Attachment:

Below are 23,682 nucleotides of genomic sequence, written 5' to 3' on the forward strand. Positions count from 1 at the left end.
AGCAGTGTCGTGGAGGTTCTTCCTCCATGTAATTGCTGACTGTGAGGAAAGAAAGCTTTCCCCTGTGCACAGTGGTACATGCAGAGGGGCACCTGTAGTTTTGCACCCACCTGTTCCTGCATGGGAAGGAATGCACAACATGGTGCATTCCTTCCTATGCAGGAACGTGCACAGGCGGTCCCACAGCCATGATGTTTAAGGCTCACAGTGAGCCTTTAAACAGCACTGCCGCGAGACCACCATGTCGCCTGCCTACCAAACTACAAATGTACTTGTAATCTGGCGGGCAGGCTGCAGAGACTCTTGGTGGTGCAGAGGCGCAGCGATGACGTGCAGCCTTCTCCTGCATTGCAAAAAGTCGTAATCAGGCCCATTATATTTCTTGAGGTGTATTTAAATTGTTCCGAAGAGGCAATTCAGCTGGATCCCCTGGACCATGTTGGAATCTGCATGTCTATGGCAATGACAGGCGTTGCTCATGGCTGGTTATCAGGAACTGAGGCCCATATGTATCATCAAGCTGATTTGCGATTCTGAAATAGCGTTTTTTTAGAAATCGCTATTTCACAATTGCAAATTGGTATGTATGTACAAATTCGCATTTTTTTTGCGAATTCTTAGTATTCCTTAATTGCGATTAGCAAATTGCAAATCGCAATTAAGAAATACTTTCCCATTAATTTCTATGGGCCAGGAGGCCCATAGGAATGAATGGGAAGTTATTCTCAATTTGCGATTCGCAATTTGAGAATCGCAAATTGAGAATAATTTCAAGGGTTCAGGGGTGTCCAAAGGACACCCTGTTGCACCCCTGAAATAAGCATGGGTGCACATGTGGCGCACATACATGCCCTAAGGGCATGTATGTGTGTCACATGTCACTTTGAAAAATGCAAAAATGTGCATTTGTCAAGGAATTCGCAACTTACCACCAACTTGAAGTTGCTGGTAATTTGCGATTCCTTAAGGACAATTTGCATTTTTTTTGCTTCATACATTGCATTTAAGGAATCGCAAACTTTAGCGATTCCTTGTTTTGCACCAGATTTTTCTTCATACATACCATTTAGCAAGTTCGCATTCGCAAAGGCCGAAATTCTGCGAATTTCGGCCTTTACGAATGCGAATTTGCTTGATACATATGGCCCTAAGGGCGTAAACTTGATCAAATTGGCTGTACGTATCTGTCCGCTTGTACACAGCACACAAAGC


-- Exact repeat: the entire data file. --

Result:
Below are 23,682 nucleotides of genomic sequence, written 5' to 3' on the forward strand. Positions count from 1 at the left end.
AGCAGTGTCGTGGAGGTTCTTCCTCCATGTAATTGCTGACTGTGAGGAAAGAAAGCTTTCCCCTGTGCACAGTGGTACATGCAGAGGGGCACCTGTAGTTTTGCACCCACCTGTTCCTGCATGGGAAGGAATGCACAACATGGTGCATTCCTTCCTATGCAGGAACGTGCACAGGCGGTCCCACAGCCATGATGTTTAAGGCTCACAGTGAGCCTTTAAACAGCACTGCCGCGAGACCACCATGTCGCCTGCCTACCAAACTACAAATGTACTTGTAATCTGGCGGGCAGGCTGCAGAGACTCTTGGTGGTGCAGAGGCGCAGCGATGACGTGCAGCCTTCTCCTGCATTGCAAAAAGTCGTAATCAGGCCCATTATATTTCTTGAGGTGTATTTAAATTGTTCCGAAGAGGCAATTCAGCTGGATCCCCTGGACCATGTTGGAATCTGCATGTCTATGGCAATGACAGGCGTTGCTCATGGCTGGTTATCAGGAACTGAGGCCCATATGTATCATCAAGCTGATTTGCGATTCTGAAATAGCGTTTTTTTAGAAATCGCTATTTCACAATTGCAAATTGGTATGTATGTACAAATTCGCATTTTTTTTGCGAATTCTTAGTATTCCTTAATTGCGATTAGCAAATTGCAAATCGCAATTAAGAAATACTTTCCCATTAATTTCTATGGGCCAGGAGGCCCATAGGAATGAATGGGAAGTTATTCTCAATTTGCGATTCGCAATTTGAGAATCGCAAATTGAGAATAATTTCAAGGGTTCAGGGGTGTCCAAAGGACACCCTGTTGCACCCCTGAAATAAGCATGGGTGCACATGTGGCGCACATACATGCCCTAAGGGCATGTATGTGTGTCACATGTCACTTTGAAAAATGCAAAAATGTGCATTTGTCAAGGAATTCGCAACTTACCACCAACTTGAAGTTGCTGGTAATTTGCGATTCCTTAAGGACAATTTGCATTTTTTTTGCTTCATACATTGCATTTAAGGAATCGCAAACTTTAGCGATTCCTTGTTTTGCACCAGATTTTTCTTCATACATACCATTTAGCAAGTTCGCATTCGCAAAGGCCGAAATTCTGCGAATTTCGGCCTTTACGAATGCGAATTTGCTTGATACATATGGCCCTAAGGGCGTAAACTTGATCAAATTGGCTGTACGTATCTGTCCGCTTGTACACAGCACACAAAGC